Challenges of Balancing Flexibility and Office-Based Needs

Finding the right mix between working from home and being in the office can be tough. We often run into problems like not talking enough, keeping the team spirit alive online, and making sure everyone is doing their work well whether they’re at home or in the office.

Remote Work Drawbacks

In-Office Limitations

Balancing the freedom to work how you want with the need to sometimes be in the office is important but not easy. Companies need to think carefully about how to set up work so that it’s fair for everyone, whether they’re at home or in the office.

Some good ways to do this include:

  • Having regular online meetings to keep everyone in the loop
  • Making sure people working from home get to meet up with the team in person now and then
  • Giving remote workers the same information and tools as everyone else
  • Trying to be flexible with when people work

With a bit of planning and effort, companies can make sure everyone gets the best of both worlds.

Best Practices for In-Office Culture Implementation

Making a hybrid work model work well needs careful planning, clear rules, and being open to change. Here are some simple steps to help companies mix office time with working from home.

Set Clear Expectations

It’s important to be clear about:

  • Who can work from home and who needs to come in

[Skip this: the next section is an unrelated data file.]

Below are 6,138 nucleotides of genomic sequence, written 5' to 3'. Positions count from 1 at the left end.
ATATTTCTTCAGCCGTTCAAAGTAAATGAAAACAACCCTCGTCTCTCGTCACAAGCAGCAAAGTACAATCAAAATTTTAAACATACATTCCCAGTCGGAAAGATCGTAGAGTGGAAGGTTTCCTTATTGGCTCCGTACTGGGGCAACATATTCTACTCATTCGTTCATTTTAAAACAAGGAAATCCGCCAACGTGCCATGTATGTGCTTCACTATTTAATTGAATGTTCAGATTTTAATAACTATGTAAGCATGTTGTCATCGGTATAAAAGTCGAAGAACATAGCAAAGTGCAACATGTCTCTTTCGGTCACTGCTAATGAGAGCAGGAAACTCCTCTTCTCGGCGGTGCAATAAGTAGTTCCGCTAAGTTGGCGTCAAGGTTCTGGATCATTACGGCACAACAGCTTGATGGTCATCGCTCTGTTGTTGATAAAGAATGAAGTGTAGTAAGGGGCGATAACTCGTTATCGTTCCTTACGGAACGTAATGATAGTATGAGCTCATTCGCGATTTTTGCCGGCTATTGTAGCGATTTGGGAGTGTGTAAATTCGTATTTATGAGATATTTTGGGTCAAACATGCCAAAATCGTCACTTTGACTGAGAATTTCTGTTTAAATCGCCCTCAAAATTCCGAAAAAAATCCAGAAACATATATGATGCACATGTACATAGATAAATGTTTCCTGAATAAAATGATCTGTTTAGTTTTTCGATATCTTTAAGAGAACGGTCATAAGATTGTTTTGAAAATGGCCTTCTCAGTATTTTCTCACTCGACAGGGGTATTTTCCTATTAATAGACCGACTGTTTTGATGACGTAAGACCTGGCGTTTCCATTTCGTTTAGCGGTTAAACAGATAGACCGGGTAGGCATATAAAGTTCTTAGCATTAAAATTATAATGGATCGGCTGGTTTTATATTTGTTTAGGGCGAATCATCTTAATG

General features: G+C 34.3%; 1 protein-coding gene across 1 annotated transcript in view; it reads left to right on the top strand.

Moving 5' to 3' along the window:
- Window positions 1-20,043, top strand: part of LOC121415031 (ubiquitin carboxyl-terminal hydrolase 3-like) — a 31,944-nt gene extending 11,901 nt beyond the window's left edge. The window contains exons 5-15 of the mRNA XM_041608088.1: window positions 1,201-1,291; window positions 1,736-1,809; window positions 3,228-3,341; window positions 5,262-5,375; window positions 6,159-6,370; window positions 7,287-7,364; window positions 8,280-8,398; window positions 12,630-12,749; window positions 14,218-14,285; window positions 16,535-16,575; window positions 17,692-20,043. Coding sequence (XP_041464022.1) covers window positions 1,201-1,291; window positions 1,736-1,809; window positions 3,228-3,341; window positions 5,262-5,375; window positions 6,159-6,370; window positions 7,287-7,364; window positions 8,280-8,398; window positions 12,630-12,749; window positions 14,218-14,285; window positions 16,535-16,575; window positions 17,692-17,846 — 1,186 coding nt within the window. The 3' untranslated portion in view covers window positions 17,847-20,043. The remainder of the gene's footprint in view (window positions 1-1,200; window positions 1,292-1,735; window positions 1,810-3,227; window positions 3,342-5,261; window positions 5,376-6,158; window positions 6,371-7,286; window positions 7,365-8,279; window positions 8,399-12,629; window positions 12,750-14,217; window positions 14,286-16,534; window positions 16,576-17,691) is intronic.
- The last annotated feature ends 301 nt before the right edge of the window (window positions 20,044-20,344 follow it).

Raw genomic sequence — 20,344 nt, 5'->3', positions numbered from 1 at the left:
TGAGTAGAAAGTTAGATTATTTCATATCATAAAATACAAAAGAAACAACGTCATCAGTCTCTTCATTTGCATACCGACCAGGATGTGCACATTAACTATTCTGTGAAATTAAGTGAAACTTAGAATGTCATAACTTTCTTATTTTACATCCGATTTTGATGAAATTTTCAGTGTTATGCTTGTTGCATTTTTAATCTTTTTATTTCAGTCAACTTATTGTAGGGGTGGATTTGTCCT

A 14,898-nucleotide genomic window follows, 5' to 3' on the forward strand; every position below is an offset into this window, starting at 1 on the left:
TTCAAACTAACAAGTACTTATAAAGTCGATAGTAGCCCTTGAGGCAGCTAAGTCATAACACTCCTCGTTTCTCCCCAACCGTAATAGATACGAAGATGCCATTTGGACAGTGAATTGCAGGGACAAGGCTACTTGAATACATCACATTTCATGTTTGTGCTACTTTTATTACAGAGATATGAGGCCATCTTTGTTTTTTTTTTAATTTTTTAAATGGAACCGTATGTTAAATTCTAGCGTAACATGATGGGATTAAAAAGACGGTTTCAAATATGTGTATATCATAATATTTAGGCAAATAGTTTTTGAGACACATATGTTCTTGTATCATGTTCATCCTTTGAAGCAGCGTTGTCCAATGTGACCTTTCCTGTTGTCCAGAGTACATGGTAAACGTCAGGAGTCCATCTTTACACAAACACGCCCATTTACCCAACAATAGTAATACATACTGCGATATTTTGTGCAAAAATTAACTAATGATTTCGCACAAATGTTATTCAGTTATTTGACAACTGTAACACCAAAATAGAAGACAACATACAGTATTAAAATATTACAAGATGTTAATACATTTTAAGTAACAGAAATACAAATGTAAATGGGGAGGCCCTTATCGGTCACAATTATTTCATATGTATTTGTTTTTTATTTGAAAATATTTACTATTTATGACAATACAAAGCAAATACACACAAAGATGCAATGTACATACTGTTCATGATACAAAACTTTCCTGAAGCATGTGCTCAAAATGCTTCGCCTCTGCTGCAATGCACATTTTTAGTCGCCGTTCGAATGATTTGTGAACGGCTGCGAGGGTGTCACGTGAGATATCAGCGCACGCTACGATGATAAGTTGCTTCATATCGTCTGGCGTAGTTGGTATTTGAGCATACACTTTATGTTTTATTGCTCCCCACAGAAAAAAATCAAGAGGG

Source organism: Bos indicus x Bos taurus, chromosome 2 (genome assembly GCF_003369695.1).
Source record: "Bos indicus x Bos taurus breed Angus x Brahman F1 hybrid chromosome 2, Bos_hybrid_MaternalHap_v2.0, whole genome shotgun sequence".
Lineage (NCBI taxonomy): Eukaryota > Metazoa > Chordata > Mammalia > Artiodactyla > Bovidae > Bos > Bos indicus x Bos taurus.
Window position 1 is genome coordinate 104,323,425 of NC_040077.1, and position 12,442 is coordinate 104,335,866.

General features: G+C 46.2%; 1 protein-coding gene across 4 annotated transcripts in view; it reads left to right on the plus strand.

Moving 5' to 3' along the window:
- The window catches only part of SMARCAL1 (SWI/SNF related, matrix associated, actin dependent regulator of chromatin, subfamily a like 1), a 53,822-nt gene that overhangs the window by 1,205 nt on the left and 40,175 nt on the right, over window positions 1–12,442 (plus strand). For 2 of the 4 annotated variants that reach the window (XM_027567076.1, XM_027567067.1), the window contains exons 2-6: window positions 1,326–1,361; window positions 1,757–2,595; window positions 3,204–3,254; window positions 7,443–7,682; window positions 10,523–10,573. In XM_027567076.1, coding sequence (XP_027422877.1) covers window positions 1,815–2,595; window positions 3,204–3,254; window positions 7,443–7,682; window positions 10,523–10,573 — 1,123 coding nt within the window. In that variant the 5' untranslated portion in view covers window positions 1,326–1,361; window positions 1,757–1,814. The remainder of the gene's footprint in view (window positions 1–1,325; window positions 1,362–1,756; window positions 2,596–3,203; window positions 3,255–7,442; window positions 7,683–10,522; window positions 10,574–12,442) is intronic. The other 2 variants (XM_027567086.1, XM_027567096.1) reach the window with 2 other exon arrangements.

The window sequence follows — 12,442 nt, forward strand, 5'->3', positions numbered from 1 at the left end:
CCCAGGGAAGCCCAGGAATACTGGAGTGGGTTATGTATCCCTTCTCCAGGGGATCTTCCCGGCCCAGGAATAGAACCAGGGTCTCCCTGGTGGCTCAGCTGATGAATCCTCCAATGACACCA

• Days or times you need to be in the office
  • How to schedule your office days
  • How you should talk to your team and how fast you should answer

These rules help everyone know what to do but still let them plan their own schedules. Check these rules now and then to make sure they still work.

Invest in Enabling Technologies

Make sure your team has what they need to work together, even from different places. This includes:

  • Video calls
  • Sharing files online
  • Chatting quickly
  • Sharing ideas on virtual boards

Also, help remote workers set up their home offices by giving them money for equipment or sending them what they need.

Maintain Inclusiveness

Make sure everyone feels part of the team, no matter where they are by:

  • Having meetings online so everyone can join.
  • Making sure everyone can see each other in video calls.
  • Sharing what was talked about in person with those who weren’t there.
  • Sometimes bringing people who work from home to the office.
Emphasize Output Over Hours

Look at what people finish, not how long they work. Remote workers should know what they need to do and have everything they need to do it. This way of thinking is really important when mixing office and home work.

Gather Regular Feedback

Ask your team often what’s working and what’s not. Be ready to try new things or change rules based on what they say. Being willing to change and try new things is key to making hybrid work successful.

Case Studies

Here are some examples of how different companies have made hybrid work well by mixing office time and work-from-home options: